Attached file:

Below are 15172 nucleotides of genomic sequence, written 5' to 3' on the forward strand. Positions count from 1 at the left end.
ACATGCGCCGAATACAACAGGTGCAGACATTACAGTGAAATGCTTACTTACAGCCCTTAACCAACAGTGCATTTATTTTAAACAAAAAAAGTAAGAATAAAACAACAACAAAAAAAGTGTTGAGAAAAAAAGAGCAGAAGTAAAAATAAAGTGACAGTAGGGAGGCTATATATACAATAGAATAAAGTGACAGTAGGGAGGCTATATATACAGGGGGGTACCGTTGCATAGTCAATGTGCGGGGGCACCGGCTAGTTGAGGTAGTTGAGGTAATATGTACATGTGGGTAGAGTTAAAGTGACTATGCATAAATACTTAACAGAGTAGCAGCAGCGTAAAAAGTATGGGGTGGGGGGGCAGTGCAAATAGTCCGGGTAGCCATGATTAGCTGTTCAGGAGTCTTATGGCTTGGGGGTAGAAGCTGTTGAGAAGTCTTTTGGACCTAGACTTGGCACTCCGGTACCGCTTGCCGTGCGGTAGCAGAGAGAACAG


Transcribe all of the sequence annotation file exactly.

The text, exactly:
Below are 15172 nucleotides of genomic sequence, written 5' to 3' on the forward strand. Positions count from 1 at the left end.
ACATGCGCCGAATACAACAGGTGCAGACATTACAGTGAAATGCTTACTTACAGCCCTTAACCAACAGTGCATTTATTTTAAACAAAAAAAGTAAGAATAAAACAACAACAAAAAAAGTGTTGAGAAAAAAAGAGCAGAAGTAAAAATAAAGTGACAGTAGGGAGGCTATATATACAATAGAATAAAGTGACAGTAGGGAGGCTATATATACAGGGGGGTACCGTTGCATAGTCAATGTGCGGGGGCACCGGCTAGTTGAGGTAGTTGAGGTAATATGTACATGTGGGTAGAGTTAAAGTGACTATGCATAAATACTTAACAGAGTAGCAGCAGCGTAAAAAGTATGGGGTGGGGGGGCAGTGCAAATAGTCCGGGTAGCCATGATTAGCTGTTCAGGAGTCTTATGGCTTGGGGGTAGAAGCTGTTGAGAAGTCTTTTGGACCTAGACTTGGCACTCCGGTACCGCTTGCCGTGCGGTAGCAGAGAGAACAG